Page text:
More on that another time, though. This is about the Heathers, who unlike J.D. or Veronica Sawyer, have been re-imagined as a plus-size Heather Chandler, a genderqueer Heather Duke, and a Black Heather McNamara. 
 
Screenwriter Jason Micallef told Entertainment Weekly in an interview in January that "The reason why I changed the Heathers surface identities is I think today [the characterization] rings true. Today, all different types of people are more aspirational. People that wouldn't have necessarily been considered the most popular kids in school in 1988 could very well be- and probably most likely are -the more popular kids today." 
 
Um, hey Micallef, have you ever even been inside of a high school? 
 
According to the National Bullying Prevention Center, African American students are the most bullied of their peers, and 74.% of LGBT students were bullied for their sexual orientation, while 55.2% of LGBT students were bullied for their gender expression. 
 
They aren't the popular kids, that's for sure, and since when is "aspiring" code for being heinous? 
 
The Heathers are supposed to be, objectively, heinous individuals. As white, wealthy, thin, conventionally beautiful women in the original film, they fit the "mean girl" trope, wielding their stereotypical (and real!) privilege to dominate, manipulate, and harass students, faculty, and each other. 
 
Even though one has self-esteem issues, the other struggles with an eating disorder and the third is suicidal, the Heathers suck. 
 
But, they're human, and they don't deserve to be killed off by a psychopath. We, as spectators, mirror Veronica Sawyer's moral conundra as the film carries on, and are finally made to realize how deeply disturbing and wrong J.D.'s "vigilantism" is.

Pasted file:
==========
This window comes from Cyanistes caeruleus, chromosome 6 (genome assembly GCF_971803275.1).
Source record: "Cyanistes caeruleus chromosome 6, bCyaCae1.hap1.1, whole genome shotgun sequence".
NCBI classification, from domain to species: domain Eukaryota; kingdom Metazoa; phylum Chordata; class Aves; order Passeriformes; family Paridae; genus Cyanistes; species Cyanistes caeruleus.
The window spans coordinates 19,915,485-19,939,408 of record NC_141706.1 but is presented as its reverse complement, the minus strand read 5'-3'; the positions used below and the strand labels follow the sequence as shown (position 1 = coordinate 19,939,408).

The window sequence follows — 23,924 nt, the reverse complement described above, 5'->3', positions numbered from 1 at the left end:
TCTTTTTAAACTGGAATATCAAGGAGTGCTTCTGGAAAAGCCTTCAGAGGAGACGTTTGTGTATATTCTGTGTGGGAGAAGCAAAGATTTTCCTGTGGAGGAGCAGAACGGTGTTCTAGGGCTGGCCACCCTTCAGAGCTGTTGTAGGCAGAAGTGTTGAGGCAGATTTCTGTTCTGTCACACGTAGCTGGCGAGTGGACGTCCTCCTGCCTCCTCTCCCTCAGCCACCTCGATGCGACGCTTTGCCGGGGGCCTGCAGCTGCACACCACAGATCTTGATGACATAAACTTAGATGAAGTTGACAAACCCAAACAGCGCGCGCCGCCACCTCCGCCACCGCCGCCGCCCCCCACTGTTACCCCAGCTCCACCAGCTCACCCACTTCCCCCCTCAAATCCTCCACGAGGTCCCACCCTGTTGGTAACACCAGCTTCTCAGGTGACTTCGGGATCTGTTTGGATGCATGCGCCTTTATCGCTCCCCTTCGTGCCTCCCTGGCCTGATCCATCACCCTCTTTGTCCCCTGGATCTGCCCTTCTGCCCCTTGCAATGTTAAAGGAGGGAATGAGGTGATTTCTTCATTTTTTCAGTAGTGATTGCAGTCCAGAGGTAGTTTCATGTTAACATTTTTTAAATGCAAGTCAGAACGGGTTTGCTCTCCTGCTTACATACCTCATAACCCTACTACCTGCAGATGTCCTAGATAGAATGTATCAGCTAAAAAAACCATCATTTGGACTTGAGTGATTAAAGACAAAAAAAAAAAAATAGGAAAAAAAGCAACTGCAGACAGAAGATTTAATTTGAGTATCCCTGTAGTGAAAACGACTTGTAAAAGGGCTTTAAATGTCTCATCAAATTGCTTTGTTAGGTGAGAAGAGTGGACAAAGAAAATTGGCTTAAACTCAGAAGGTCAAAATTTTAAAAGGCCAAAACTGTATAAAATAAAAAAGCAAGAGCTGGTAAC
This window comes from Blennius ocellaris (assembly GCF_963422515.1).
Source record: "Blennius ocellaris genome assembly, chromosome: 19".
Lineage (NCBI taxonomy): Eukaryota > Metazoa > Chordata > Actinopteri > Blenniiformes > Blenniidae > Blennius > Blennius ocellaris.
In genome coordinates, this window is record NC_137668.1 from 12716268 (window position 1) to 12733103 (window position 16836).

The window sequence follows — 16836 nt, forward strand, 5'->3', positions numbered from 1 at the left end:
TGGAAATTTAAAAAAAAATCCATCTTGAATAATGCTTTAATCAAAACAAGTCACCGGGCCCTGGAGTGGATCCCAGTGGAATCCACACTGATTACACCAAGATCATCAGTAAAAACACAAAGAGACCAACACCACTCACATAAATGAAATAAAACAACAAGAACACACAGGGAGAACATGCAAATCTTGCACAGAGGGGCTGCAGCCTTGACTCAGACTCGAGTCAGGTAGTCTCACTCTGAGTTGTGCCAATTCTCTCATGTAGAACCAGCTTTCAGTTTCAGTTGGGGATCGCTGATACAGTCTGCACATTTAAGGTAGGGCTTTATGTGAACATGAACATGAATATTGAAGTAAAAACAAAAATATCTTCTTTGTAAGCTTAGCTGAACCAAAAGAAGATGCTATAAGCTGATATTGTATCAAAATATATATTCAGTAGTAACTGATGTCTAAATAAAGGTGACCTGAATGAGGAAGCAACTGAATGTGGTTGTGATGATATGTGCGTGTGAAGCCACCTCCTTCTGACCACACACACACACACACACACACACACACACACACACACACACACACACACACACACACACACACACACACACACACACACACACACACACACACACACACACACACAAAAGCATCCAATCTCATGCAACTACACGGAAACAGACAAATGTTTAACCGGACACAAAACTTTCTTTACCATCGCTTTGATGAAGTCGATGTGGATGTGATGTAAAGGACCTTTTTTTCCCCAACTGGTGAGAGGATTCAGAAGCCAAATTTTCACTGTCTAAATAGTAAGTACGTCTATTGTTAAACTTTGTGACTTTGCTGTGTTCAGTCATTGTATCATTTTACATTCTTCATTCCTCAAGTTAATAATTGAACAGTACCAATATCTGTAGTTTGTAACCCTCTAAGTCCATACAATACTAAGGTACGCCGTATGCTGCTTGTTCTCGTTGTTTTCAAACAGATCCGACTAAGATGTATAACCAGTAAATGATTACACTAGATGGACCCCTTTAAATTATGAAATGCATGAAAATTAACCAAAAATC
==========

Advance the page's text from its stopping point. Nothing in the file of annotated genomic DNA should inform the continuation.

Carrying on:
We still don't think of the Heathers as martyrs at the end, though.
 
I worry that this new Heathers reboot, for the sake of political correctness, is actually coming across as a white supremacist fantasy made possible by two normies getting away with killing off the marginalized villains in order to establish a new kind of hierarchy, one where evil minorities need to be killed off in order for the white kids to usurp their social power. Yikes! 
 
It makes me wonder how this plot was ever approved. 
 
Was it intentional? 
 
The new-J.D., in the trailer, is characterized as a "teenage Charles Manson," so... Maybe? Let's hope not. 
 
This plot twist comes at a divisive and vulnerable time in our nation, but no matter the circumstance, a "white supremacist black comedy" isn't an ideal way to diversify a reboot. 
 
There was much that could have been done with the cult-classic's material that could have played with and cleverly critiqued issues of social structure, popularity, gender, race, and sexuality as they appear in the Millennial and Gen Z high school, but instead, we're left with... whatever Heathers (2018) is attempting to be. 
 
Guess we'll just have to wait and see. 
 
Heathers is set to premiere on Paramount Network on March 7th. 
 
*A prior version of this article refers to the production team of this television series as "all-white male," which is incorrect. That information has been redacted and we apologize for the error.